As Sen. John McCain battles against a brutal affliction, he has earned recognition as a man of honor. He has served his country, often at great sacrifice. And even now, he is using his stature to warn this country against a wayward course.
Contrary to Donald Trump, McCain is a true American hero. Shot down over North Vietnam in 1967, he was seriously injured and captured by the North Vietnamese. He was tortured after he refused an offer to be repatriated ahead of other captives who had been held longer. Instead, he stayed with his fellow prisoners for five long, painful years.
Got things done
After retiring from the Navy, McCain was elected first to the U.S. House of Representatives and then to the Senate in 1987. As a senator, he was a conservative who sought to get things done. He joined with Democratic Senator Russ Feingold of Wisconsin to sponsor campaign finance reform.
He pushed for reopening diplomatic relations with Vietnam. He worked with Sen. Ted Kennedy, another Democrat, on comprehensive immigration reform.
He gained a reputation as a maverick. When he won the Republican nomination for president in 2008, he ran a brass-knuckled campaign, even naming Sarah Palin as his running mate. Yet he refused to traffic in hate and lies.
He famously defended Barack Obama at one of his rallies when a supporter said, “I can’t trust Obama. I have read about him and he’s not, he’s not … he’s an Arab.” “No ma’am, McCain said, “He’s a decent family man, a citizen that I just have to have disagreements with on fundamental issues.”
Later, after supporters voiced their surprise, he would not pander, saying: “He is a decent person and a person you do not have to be scared [of] as president. … I want everyone to be respectful, and let’s make sure we are. Because that’s the way politics should be conducted in America.”
In recent years, McCain has grown more conservative as the Republican Party has lurched to the right. Yet he has continued to show his independence.
When Trump’s “Access Hollywood” tape came out, McCain withdrew his endorsement, even though he was in the midst of a tough race for re-election.
He stated the simple truth that Trump’s “demeaning comments about women and his boasts about sexual assaults” rendered it “impossible to offer even conditional support,” and vowed to write in a “good conservative Republican” when he voted.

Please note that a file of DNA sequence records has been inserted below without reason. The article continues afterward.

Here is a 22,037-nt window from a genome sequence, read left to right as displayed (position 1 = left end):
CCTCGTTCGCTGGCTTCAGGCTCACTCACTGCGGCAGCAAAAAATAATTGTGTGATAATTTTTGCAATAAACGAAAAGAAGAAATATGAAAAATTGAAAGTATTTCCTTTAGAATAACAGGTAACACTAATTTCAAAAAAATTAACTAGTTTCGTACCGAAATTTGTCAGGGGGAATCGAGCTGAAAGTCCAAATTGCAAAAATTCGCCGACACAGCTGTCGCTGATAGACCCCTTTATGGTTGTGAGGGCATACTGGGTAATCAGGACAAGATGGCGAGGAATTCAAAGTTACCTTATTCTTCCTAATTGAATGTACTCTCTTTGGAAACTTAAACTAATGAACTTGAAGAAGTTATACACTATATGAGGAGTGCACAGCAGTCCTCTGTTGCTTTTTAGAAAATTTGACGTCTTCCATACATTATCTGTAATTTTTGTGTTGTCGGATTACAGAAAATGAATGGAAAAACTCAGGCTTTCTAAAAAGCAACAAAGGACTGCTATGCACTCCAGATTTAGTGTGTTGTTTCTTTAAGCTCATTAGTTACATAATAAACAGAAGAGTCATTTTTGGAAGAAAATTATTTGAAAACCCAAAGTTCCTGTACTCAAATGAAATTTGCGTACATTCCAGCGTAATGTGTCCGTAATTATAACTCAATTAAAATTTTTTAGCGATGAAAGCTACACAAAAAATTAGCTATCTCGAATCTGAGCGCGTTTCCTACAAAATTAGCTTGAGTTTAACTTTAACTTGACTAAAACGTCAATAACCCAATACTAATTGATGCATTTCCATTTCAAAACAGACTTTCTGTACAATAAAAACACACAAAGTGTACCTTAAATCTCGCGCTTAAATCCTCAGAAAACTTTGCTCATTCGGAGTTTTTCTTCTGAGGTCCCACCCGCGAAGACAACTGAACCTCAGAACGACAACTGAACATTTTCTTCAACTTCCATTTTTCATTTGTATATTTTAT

McCain was recently diagnosed with brain cancer, and he has repeatedly raised his voice to warn Americans against extremism.
He voted against the Republican bill to repeal health care reform. As a man of the Senate, he was particularly agitated at the irregular procedures used to try to rush through what would have been a massive change impacting millions.
He called for the Senate to return to “regular order.” He voted against the attempt to transform health care with only Republican votes for a bill that most senators had no time to read, with no hearings and no time for a full Congressional Budget Office estimate.
Accepting the 2017 Liberty Medal this month, McCain called for Americans to stay true to the “ideals we have advanced around the globe,” and denounced as unpatriotic “half-baked, spurious nationalism cooked up by people who would rather find scapegoats than solve problems.” He did not name Trump and his political assassin Steve Bannon, but he did not need to.
McCain is not a saint. He knows how to throw a punch. This week, commenting on the Vietnam War, he made a fundamental point while putting the shiv in Trump.
“One aspect of the conflict … that I will never, ever countenance is that we drafted the lowest income level of America and the highest income level found a doctor that would say that they had a bone spur,” he said.
Trump, of course, took five deferments to avoid service in the war, the last of which was for a bone spur.
McCain stands against much that I believe is vital to this country.
He opposed health care reform and joined in the Senate obstruction of all things Obama. He supports the endless wars without victory in the Middle East, and voted for the invasion of Iraq, surely the worst debacle since Vietnam.
He supports tax cuts for the rich and cutting services for the vulnerable. He opposes Medicare for All, tuition-free college, expanding Social Security, lifting the minimum wage and more.
He is a patriot, not a progressive. His stance, however wrong-headed, is held without venom.
We can agree to disagree. These disagreements on policy and on principle, however, do not erase the reality that John McCain is a man of the Republic, serving it with honor in the winter of his years. He deserves our gratitude and our respect.
The Rev. Jesse L. Jackson, Sr. is president and CEO of the Rainbow/PUSH Coalition.